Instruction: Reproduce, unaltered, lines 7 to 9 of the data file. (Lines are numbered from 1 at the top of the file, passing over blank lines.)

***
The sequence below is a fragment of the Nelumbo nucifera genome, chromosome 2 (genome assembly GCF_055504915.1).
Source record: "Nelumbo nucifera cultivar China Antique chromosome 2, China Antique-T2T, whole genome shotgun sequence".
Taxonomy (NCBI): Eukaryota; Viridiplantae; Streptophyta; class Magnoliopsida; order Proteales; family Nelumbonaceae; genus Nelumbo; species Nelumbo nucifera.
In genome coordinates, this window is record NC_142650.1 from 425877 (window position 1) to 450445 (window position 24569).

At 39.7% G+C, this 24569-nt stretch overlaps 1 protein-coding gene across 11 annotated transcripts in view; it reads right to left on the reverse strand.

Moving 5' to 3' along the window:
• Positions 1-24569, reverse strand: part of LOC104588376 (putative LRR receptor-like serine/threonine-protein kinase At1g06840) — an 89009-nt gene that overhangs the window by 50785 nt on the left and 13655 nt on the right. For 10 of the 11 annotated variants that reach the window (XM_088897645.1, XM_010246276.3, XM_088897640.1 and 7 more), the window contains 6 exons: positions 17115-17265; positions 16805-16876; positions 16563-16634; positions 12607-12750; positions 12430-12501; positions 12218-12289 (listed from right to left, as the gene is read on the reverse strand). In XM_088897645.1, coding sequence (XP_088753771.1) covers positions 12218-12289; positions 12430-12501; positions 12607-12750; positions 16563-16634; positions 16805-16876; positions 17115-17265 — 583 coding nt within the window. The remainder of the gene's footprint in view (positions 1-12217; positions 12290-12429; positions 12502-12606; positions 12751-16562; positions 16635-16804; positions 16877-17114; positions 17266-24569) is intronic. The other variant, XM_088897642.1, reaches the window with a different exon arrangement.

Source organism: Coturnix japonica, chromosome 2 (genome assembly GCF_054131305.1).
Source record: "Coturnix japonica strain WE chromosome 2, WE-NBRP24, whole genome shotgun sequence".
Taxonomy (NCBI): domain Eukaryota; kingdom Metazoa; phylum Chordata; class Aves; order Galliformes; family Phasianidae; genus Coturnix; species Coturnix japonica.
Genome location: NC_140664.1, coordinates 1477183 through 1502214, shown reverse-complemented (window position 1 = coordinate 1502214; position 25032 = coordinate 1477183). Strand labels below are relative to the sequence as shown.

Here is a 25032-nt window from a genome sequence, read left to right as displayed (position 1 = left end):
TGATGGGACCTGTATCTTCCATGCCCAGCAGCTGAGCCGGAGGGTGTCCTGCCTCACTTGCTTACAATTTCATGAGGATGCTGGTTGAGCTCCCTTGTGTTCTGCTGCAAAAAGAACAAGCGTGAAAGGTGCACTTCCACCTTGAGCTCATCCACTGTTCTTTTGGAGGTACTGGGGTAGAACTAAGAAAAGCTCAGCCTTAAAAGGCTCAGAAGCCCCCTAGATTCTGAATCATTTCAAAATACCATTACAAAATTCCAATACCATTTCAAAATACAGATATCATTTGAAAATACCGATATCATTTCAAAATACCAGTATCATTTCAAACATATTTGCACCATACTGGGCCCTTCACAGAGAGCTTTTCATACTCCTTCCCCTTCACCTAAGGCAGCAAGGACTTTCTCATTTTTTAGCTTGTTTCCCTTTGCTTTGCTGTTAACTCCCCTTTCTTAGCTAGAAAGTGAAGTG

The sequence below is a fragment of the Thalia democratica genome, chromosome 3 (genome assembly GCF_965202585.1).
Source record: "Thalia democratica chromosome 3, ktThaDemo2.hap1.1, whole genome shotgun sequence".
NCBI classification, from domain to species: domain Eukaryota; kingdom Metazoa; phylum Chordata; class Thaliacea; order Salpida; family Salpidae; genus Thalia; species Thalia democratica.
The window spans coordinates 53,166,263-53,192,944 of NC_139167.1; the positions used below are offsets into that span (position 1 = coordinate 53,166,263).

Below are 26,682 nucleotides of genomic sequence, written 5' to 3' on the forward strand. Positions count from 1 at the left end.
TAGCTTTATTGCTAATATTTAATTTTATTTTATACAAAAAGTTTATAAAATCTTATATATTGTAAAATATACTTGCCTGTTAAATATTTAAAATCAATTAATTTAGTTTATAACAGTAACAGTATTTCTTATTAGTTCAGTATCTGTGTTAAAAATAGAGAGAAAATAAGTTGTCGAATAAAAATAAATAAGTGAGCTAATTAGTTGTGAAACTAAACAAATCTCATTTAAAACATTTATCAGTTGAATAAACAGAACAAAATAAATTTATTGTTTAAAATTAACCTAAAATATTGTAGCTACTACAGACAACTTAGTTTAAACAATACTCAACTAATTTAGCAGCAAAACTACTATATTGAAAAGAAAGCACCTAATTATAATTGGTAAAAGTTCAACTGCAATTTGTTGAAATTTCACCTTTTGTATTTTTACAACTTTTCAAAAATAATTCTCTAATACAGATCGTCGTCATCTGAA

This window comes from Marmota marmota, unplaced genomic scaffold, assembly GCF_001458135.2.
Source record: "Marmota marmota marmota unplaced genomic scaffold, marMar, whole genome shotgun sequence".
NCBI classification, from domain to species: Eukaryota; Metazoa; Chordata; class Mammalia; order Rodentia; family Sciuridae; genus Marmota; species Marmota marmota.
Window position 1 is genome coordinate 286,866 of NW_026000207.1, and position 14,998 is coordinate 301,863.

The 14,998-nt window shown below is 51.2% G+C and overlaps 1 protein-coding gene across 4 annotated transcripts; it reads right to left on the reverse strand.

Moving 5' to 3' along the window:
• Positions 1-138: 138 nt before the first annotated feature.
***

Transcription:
• Positions 1-24569, reverse strand: part of LOC104588376 (putative LRR receptor-like serine/threonine-protein kinase At1g06840) — an 89009-nt gene that overhangs the window by 50785 nt on the left and 13655 nt on the right. For 10 of the 11 annotated variants that reach the window (XM_088897645.1, XM_010246276.3, XM_088897640.1 and 7 more), the window contains 6 exons: positions 17115-17265; positions 16805-16876; positions 16563-16634; positions 12607-12750; positions 12430-12501; positions 12218-12289 (listed from right to left, as the gene is read on the reverse strand). In XM_088897645.1, coding sequence (XP_088753771.1) covers positions 12218-12289; positions 12430-12501; positions 12607-12750; positions 16563-16634; positions 16805-16876; positions 17115-17265 — 583 coding nt within the window. The remainder of the gene's footprint in view (positions 1-12217; positions 12290-12429; positions 12502-12606; positions 12751-16562; positions 16635-16804; positions 16877-17114; positions 17266-24569) is intronic. The other variant, XM_088897642.1, reaches the window with a different exon arrangement.

Source organism: Coturnix japonica, chromosome 2 (genome assembly GCF_054131305.1).
Source record: "Coturnix japonica strain WE chromosome 2, WE-NBRP24, whole genome shotgun sequence".